The biggest issue is that the film industry constantly plays it safe. We see so many sequels, reboots, and a general lack of original stories nowadays due to a never-ending pursuit of the almighty dollar. If something was proven to work, then we, as an audience, get fed the same thing over and over again, with only slightly different adjustments. Video game movies will most likely continue to be disappointing as they haven’t found the formula- the right risk to take- to unite gaming fanbases.
Warcraft, released in 2016 to a disappointing Rotten Tomato score of 28%, focuses on the clash between orcs and humans in the world of Azeroth. Despite issues with the bland script and overall confusion of viewers unfamiliar with WoW lore, what Warcraft did well was flesh out the orc culture and personalities of some characters through good voice acting and a compelling story. In my opinion, they were the best part of the film, and I connected with them right away. My biggest problem was that there weren’t enough of them. They looked great visually, and I felt the acting and facial expressions were better on the orcs than the non-CG cast who felt wooden and emotionless.
As a fan of World of Warcraft, I was excited to see the places I had discovered in the game. When a “good movie” ends, the audience should leave with a sense of wanting more, and I feel many public reviewers were like me and felt like another better movie would follow up soon, and that I wanted to see that too. Warcraft made three times as much as its production budget and was full of floral notes of a decent and enjoyable video game movie.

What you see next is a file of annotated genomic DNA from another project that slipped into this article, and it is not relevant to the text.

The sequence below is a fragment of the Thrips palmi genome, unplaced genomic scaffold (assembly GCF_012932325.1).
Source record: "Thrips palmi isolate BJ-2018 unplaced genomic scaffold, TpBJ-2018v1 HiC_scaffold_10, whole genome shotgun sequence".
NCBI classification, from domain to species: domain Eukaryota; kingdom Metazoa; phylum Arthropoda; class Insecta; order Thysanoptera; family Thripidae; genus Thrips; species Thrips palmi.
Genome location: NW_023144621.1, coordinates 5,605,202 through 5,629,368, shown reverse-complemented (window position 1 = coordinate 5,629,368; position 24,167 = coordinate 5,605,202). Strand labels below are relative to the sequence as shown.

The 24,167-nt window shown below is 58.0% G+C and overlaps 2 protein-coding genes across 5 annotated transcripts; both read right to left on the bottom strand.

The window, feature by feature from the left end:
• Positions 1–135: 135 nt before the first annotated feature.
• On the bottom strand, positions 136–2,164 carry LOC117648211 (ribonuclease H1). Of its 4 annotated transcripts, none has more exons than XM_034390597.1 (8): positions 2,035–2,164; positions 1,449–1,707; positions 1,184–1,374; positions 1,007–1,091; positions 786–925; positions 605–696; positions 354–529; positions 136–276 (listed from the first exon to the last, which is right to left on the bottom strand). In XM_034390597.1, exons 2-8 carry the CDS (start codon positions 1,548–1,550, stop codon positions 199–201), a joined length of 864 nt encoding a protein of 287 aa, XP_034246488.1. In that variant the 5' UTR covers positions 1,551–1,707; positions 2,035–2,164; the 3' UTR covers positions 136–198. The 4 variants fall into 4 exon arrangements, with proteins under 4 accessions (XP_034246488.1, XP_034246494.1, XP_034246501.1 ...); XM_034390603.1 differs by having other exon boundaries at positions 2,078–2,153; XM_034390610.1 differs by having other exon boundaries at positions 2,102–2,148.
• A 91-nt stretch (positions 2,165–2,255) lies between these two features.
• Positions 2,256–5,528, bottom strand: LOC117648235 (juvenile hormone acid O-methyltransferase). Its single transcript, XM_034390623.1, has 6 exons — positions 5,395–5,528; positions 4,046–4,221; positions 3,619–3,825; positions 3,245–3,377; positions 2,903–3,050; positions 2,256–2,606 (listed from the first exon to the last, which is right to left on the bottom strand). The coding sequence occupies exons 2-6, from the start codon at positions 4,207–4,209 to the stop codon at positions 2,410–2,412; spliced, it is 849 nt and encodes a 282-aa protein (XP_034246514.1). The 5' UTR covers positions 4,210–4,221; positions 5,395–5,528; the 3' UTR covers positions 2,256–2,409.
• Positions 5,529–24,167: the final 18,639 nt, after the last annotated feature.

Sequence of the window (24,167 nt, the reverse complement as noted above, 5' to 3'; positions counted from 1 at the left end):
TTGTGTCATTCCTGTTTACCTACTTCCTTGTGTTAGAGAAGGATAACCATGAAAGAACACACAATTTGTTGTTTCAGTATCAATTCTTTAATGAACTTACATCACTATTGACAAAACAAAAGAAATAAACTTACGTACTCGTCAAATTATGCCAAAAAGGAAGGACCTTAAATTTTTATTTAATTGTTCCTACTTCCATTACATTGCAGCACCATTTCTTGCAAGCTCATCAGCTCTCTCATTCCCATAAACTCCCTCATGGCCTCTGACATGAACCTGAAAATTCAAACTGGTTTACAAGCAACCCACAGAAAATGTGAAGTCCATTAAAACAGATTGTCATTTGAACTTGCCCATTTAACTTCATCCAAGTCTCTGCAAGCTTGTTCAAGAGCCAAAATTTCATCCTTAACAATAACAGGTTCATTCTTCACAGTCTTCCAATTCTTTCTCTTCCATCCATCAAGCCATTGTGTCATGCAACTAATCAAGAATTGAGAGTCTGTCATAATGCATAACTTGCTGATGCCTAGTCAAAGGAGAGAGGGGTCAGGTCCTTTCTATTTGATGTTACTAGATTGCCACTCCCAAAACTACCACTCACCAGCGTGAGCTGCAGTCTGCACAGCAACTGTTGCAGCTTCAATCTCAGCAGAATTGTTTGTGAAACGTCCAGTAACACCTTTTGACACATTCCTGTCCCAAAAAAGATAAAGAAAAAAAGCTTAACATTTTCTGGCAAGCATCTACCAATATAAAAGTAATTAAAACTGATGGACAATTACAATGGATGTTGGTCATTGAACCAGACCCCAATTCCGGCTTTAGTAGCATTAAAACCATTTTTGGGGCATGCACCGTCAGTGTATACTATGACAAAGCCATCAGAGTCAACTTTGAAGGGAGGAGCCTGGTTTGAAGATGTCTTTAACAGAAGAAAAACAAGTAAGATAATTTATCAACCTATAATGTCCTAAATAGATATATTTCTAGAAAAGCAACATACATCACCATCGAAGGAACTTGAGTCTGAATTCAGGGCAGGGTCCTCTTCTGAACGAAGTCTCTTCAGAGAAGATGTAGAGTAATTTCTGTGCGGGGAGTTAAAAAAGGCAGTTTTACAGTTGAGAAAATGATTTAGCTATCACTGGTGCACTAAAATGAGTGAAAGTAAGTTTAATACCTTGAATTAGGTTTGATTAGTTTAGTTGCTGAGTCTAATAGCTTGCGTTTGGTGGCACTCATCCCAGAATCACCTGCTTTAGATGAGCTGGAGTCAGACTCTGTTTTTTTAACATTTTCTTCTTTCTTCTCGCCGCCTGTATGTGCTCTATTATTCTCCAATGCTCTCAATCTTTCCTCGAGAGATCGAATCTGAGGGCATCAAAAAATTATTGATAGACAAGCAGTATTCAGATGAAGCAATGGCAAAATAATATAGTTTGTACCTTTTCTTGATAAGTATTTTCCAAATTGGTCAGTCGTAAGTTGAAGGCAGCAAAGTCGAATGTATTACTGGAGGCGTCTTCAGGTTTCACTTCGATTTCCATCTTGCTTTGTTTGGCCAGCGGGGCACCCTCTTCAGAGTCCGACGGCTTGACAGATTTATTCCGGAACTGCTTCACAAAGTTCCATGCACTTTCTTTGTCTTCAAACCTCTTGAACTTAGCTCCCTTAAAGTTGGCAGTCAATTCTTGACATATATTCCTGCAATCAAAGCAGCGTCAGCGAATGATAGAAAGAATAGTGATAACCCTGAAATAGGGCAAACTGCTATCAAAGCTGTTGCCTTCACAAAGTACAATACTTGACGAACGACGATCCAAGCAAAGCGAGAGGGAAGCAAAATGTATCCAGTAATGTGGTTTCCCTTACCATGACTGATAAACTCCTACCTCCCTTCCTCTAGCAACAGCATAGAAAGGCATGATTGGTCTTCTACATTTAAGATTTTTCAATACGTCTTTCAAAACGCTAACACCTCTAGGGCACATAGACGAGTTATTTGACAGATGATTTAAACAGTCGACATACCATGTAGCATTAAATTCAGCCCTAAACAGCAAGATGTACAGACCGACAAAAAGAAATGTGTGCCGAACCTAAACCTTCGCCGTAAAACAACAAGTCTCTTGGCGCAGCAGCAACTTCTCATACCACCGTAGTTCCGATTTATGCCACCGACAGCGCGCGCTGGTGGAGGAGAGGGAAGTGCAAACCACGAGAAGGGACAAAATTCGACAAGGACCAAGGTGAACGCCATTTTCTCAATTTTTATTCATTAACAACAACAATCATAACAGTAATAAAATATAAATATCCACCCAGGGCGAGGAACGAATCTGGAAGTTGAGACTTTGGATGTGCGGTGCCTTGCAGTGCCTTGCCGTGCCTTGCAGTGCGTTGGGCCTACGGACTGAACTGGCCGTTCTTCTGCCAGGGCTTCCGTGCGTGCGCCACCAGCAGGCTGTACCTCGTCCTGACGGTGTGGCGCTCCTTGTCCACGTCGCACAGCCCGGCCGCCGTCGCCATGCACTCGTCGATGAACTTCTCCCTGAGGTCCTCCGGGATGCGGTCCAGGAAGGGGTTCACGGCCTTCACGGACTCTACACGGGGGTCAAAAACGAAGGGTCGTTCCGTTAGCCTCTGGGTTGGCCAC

Ironically it’s not a movie, but rather Netflix’s The Witcher that has set the bar higher than ever before on the quality of video game adaptations. The Witcher has an advantage story-wise of being a book series that was later developed into a game. Even though the book series inspire the show’s storyline, Henry Cavill and others came into this project as avid gamers, particularly as fans of The Witcher 3: Wild Hunt. Cavill’s respect and love of the game is reflected in his performance as Geralt and, being a television series, it has the advantage of developing a story beyond two hours. The show doesn’t count on the audience knowing anything about The Witcher before watching, which has helped it grow in popularity.
The critical consensus for The Witcher is that it’s passable; however, the general public’s perspective is that the show is good. A common critique seems to be how people dislike Cavill’s acting being robotic and emotionless. I understand the acting decision of him being cold and distant, but it’s also a byproduct of Witchers undergoing the mutations necessary to turn them into monster hunters. The critics are missing the point of Geralt, who is different in terms of looks and speech, while finding a way to survive this world of deceit, magic, and monsters.
Modern video game adaptions, from Warcraft up to The Witcher displays a trend of higher quality writing and production, therefore gradually creating better end products for the genre. If you look between the 90’s and early 2000’s, from Super Mario Bros to Laura Croft: Tomb Raider, critic reviews summed them up as crappy ‘B’ films deserving one star or 20% rating. Fast forward to today with films such as Sonic The Hedgehog or the latest Tomb Raider, and there are more decently positive responses from critics despite their apparent flaws. Hopefully, in this new decade, filmmakers will figure out a way to perfect the formula to produce a critically acclaimed video game movie.